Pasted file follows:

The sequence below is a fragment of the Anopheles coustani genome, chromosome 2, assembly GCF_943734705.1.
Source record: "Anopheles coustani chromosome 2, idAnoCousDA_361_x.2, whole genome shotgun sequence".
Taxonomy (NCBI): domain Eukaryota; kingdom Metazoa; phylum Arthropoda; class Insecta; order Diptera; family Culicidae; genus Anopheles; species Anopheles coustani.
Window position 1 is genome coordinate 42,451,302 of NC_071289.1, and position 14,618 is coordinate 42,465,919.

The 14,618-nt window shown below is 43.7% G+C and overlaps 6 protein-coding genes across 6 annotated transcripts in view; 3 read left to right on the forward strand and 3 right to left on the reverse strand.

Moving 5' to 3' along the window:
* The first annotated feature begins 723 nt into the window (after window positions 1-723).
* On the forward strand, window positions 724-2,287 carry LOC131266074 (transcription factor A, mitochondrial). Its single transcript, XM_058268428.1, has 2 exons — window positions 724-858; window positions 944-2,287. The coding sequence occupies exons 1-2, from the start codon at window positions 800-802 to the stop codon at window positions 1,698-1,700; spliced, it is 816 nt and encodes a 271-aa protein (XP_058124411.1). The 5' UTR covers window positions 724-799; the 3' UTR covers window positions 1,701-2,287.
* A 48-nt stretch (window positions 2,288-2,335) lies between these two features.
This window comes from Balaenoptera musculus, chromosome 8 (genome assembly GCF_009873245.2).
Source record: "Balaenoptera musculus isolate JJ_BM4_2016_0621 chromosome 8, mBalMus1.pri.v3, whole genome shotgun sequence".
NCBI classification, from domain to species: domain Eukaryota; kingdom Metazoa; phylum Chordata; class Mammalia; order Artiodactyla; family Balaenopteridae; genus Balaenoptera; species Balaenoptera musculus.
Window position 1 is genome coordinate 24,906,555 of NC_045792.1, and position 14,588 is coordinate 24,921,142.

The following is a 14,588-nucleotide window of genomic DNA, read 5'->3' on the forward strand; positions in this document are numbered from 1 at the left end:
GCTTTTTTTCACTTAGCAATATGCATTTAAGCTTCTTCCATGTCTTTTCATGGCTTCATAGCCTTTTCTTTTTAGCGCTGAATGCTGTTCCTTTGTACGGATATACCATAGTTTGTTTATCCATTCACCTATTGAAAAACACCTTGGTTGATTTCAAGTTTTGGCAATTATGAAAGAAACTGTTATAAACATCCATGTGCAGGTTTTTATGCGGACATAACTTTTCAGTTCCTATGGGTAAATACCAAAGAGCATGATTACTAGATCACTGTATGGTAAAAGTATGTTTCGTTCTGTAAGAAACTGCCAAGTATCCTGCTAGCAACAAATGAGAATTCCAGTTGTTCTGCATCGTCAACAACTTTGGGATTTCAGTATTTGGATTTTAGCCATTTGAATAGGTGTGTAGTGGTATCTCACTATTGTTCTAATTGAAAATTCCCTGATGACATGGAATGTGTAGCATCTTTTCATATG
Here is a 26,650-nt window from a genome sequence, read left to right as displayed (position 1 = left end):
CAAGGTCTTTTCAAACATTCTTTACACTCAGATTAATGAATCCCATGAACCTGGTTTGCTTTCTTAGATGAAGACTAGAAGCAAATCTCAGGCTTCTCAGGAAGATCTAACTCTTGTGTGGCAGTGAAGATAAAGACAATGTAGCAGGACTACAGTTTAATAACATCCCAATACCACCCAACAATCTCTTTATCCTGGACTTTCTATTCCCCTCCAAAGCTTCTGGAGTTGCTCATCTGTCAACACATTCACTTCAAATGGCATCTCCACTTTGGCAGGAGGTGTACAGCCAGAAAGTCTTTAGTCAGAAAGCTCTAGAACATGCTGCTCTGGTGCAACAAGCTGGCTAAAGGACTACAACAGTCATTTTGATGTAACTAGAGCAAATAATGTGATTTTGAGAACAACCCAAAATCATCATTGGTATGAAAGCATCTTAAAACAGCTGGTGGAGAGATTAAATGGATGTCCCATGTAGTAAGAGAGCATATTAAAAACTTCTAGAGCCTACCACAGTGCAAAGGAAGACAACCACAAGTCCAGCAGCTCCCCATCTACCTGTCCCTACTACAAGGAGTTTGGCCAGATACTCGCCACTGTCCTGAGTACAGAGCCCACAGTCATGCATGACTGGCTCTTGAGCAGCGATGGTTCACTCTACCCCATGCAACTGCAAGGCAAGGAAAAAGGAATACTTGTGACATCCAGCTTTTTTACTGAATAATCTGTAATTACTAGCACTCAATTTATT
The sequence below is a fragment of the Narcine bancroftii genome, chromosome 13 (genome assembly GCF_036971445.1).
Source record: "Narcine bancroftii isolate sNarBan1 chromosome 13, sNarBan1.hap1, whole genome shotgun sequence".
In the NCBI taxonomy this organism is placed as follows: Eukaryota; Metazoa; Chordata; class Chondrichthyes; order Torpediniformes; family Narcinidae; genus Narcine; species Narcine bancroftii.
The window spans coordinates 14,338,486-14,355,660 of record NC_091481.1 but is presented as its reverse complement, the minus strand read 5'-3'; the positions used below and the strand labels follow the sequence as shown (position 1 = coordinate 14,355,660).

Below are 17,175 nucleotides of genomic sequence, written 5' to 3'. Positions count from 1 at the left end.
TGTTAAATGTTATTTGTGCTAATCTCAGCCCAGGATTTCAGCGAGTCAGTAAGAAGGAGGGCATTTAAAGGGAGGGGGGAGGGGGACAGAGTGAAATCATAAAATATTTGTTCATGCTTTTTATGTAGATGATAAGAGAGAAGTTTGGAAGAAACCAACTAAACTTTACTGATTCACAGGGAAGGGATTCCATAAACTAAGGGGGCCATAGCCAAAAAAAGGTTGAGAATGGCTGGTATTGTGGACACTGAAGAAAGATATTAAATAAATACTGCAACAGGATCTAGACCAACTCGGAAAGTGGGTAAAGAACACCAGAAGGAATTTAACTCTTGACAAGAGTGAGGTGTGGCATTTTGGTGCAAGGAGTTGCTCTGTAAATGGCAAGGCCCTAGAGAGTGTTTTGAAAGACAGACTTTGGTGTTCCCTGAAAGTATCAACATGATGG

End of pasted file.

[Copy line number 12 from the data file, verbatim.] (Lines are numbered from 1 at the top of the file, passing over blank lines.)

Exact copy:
NCBI classification, from domain to species: domain Eukaryota; kingdom Metazoa; phylum Chordata; class Mammalia; order Artiodactyla; family Balaenopteridae; genus Balaenoptera; species Balaenoptera musculus.